Raritan Boat Build…Living the Dream!

By Sarah Tomasello, LRWP 2021 Boat Build Lead

Throughout 2021, I volunteered with the LRWP to build a wooden boat—a long, narrow rowing shell–destined for use on the Raritan River. During the pandemic, this boat building project was like a good dream. While I spent weekdays working remotely, Saturdays with the boat project meant the smell of cedar, the roar of the power planer, the feeling  of smoothly sanded wood, and being with other people. One year later, I decided to live that dream by pursuing carpentry and wooden boat building through a program called The Carpenter’s Boat Shop, located in mid-coast Maine.

Essay author Sarah Tomasello (right) and Amber Hennes volunteered as paddle build leads for the LRWP’s 2021 boat build project

Like many volunteers working on the rowing shell with the LRWP, I began with minimal experience. Our workshop was a hands-on classroom where other volunteers generously shared their skills. With this support I quickly gained more experience and confidence. Along the way I discovered that I liked nothing more than being in a workshop environment, making things with wood and tools, teaming with others to solve problems, and getting caked in sawdust.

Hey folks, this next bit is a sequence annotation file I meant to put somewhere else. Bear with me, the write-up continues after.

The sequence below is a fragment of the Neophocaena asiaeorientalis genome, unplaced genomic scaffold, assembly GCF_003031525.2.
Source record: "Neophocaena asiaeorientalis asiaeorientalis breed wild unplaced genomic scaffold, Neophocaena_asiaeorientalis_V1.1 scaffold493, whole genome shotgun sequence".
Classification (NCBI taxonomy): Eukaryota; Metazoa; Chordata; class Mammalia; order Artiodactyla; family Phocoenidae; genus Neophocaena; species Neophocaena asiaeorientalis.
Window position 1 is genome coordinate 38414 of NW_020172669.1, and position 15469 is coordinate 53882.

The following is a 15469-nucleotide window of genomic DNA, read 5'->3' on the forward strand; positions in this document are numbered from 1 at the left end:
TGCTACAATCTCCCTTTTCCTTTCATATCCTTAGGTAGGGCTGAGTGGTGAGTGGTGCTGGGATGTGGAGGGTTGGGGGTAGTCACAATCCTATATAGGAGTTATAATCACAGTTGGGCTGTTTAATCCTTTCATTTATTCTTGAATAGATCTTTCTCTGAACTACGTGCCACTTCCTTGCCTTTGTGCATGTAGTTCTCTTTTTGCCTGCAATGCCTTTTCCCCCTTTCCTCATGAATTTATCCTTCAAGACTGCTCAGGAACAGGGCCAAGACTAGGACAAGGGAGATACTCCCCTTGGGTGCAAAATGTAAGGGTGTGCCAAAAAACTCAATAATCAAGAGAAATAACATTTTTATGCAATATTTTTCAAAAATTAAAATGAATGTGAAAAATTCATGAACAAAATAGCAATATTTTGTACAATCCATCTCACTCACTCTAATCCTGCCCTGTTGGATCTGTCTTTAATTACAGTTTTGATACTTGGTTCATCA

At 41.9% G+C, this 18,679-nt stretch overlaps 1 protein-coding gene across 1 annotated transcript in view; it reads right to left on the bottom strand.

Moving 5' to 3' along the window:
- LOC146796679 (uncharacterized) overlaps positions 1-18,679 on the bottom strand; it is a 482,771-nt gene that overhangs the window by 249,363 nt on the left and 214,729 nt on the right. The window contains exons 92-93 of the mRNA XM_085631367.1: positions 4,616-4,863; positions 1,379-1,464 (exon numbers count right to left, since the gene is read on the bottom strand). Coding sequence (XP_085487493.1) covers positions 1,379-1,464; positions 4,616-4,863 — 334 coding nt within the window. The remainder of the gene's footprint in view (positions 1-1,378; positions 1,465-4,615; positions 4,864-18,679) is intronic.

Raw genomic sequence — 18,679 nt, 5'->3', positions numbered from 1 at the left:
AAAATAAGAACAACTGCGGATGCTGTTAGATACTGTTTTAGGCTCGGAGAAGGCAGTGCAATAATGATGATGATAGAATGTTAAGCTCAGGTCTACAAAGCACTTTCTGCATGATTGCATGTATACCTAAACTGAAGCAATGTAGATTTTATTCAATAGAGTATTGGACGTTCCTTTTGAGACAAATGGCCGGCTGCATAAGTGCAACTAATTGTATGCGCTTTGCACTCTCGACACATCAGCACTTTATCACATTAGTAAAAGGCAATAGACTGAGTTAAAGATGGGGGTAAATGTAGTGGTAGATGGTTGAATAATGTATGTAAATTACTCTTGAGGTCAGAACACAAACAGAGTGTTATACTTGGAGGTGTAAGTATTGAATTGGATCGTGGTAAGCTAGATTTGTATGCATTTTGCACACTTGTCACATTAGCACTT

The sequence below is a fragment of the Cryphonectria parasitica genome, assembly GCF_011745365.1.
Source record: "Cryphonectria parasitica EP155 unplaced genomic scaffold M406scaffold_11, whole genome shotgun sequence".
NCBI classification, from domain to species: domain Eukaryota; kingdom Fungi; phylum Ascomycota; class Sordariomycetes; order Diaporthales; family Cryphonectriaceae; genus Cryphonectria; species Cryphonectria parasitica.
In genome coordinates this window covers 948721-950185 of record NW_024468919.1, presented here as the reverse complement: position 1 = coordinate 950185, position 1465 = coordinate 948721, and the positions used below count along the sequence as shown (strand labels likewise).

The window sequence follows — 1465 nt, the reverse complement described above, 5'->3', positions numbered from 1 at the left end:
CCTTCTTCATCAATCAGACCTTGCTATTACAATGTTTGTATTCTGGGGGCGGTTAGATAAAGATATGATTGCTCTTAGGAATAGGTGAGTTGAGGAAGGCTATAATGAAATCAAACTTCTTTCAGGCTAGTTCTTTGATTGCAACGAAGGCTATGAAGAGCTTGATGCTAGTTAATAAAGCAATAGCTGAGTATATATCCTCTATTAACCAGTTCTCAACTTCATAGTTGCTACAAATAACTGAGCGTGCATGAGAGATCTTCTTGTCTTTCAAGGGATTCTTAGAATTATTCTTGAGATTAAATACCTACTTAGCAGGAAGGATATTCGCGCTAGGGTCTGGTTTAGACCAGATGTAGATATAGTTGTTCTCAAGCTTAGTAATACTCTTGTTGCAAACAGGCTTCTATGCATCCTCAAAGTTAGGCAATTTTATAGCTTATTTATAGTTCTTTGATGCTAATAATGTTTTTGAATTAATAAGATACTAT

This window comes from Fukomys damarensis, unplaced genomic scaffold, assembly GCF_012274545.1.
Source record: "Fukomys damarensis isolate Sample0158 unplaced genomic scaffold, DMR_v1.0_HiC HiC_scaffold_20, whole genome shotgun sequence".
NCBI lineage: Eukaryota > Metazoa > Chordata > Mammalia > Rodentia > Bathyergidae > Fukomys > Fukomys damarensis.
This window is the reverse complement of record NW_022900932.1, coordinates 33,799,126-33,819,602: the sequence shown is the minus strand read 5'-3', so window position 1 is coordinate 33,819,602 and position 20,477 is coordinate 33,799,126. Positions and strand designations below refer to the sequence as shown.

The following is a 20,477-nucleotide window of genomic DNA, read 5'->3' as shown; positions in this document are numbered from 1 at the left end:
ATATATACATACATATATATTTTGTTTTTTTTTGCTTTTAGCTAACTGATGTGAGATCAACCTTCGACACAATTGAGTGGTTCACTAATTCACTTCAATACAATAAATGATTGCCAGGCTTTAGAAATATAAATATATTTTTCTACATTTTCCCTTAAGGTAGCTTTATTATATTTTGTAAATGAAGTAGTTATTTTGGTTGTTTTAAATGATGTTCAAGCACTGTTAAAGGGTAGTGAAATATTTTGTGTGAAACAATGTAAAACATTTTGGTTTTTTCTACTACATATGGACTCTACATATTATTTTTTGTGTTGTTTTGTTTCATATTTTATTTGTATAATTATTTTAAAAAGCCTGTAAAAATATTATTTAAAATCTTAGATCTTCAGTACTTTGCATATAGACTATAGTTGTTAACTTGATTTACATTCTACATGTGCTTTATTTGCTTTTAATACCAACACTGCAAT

This past February, I drove up to Maine and entered the 4-month long Carpenter’s Boat Shop program, where I am continuing to learn how to build small wooden boats. This program resembles the LRWP boat build project in that it is centered around building a community and sharing skills. At the Boat Shop, I live and work alongside a group of eight other apprentices, sharing chores, cooking meals, going for hikes along the coast, and building a type of row boat called the Monhegan skiff.

Working on a Monhegan skiff at the Carpenter’s Boat Shop in Maine

The Monhegan skiff is an historic vessel in this region that is still used by the residents of nearby Monhegan Island.  Once used primarily by fishermen, the Monhegan skiff was designed to safely navigate the rolling ocean waters around the island and transport fishermen between the shore and their workboats. The skiffs are still purchased for this purpose. The neighbors who frequently visit the Boat Shop campus may have ties to Monhegan Island or have worked as boatbuilders in the region. It is not uncommon to see old wooden boats—restoration projects in progress—sitting in front yards. It is inspiring to be in a place where there is a palpable sense of history and connection with the natural environment. The craft of building small wooden boats weaves these things together. 

Being part of this community in Maine makes me excited about what wooden boats can do for the Raritan region. Building the rowing shell with the LRWP helped me see the history and beauty of the Raritan River, Raritan Bay, and nearby waterways. Bringing a community together to build small, well-crafted boats builds a culture of connection with  local waterways, local history, and between neighbors, hopefully leading to increased stewardship and recreational access to the Raritan.